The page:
SUBRAMANIA IYER Vs. AMMU ALIAS MADHAVI AMMA
HIGH COURT OF KERALA
AMMU ALIAS MADHAVI AMMA
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(1.)THIS is an appeal by the plaintiff against the decree dismissing his suit for recovery of possession of the plaint schedule property with arrears of rent. The lease deed on the basis of which the suit was filed was executed by deceased sankara Panicker the husband of the 1st defendant and father of defendants 2 and 3 on 7-8-1925 in favour of the 6th defendant's karnavan, Parameshwaran namboothiri, and was of a term of three years on an annual rent of Rs. 15/ -. It is stated in the lease deed that the plaint schedule property belonged in jenm to guruvayoor Devaswom and that the Devaswom had granted in 'anubhavam' right in respect of the property to the 6th defendant's Mana. It is further stated there that the lease is being taken for the purpose of enabling the lessee to construct a shop building for carrying on his trade in Ayurvcdic drugs. The plaintiff had taken a mortgage in respect of the property on 5-4-1946 with authority to collect the arrears of rent and future rent and also to recover possession of the property from the lessee. The plaintiff's suit was to recover possession of the property, alleging that defendants had committed default in the payment of rent subsequent to 7th august 1942.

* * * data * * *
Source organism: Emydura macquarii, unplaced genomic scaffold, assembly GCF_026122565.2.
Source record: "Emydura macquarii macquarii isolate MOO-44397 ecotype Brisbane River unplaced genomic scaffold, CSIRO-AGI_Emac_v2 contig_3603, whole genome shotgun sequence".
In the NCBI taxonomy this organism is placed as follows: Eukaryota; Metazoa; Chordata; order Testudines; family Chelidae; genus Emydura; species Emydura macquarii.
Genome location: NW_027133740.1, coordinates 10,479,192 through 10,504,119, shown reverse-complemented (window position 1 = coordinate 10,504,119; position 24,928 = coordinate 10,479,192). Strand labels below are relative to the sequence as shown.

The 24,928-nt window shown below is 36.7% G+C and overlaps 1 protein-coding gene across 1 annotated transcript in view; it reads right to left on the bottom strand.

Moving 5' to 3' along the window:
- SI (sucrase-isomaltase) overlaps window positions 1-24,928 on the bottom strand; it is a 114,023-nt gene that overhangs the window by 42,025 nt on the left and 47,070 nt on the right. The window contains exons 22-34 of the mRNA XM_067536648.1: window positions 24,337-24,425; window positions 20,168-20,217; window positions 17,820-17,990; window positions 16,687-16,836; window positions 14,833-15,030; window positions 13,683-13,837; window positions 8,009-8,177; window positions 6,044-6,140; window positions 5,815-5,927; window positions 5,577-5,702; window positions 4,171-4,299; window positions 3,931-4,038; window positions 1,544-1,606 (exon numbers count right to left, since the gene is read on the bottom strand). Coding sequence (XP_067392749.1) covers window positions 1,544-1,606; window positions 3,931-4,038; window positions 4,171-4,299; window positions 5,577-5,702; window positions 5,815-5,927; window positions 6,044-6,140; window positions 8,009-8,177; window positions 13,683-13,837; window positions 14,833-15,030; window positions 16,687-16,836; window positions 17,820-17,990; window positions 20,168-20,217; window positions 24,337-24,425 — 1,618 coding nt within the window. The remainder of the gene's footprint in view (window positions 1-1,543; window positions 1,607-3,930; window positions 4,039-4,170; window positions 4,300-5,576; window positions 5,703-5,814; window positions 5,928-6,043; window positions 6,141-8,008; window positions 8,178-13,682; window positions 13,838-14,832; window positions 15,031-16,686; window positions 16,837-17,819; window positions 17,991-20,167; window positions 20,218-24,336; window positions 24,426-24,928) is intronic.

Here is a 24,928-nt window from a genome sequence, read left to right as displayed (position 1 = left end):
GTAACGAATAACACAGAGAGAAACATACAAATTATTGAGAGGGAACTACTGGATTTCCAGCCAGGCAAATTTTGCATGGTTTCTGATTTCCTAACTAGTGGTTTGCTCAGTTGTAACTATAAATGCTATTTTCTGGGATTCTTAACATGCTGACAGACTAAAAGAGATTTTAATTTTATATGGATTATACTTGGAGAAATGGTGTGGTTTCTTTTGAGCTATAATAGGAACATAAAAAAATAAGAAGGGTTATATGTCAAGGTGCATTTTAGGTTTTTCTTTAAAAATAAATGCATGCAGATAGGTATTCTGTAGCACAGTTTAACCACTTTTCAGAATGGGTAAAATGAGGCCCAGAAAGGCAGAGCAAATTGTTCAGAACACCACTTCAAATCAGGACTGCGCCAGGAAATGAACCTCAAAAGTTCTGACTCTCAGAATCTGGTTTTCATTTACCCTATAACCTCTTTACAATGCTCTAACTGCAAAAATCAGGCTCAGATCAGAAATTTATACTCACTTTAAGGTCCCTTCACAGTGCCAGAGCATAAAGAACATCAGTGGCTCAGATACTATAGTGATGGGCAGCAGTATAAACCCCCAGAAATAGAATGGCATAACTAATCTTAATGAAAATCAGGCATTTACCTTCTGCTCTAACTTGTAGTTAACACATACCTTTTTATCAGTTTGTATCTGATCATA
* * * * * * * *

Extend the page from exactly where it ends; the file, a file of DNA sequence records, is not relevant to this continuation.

(2.)THE defendants contended that the suit was not maintainable, that they had no knowledge of the partition in the illom of the 6th defendant or of the mortgage in favour of the plaintiff, and that the suit was bad for want of proper notice to quit. They also raised other contentions which are not material for the purpose of deciding this appeal.
(3.)THE main question which arose for consideration in the Courts below was whether the suit was maintainable on account of want of proper notice to quit. The trial Court held that notice to quit was unnecessary as in Ext. At there was a contract to the contrary and that even if a notice was necessary, Ext. A3 notice was sufficient to determine the lease. The judge below in appeal by the defendants came to the conclusion that the notice to quit given by the plaintiff was not proper. It took the view that the lease was from year to year and 6 months' notice expiring with the end of the year of the tenancy was essential to determine the tenancy and that Ext. A3 was not a proper notice even if the tenancy was one from month to month. In this view it dismissed the suit without considering the other points laised in the appeal. It is the correctness of this decree that is challenged in this appeal.
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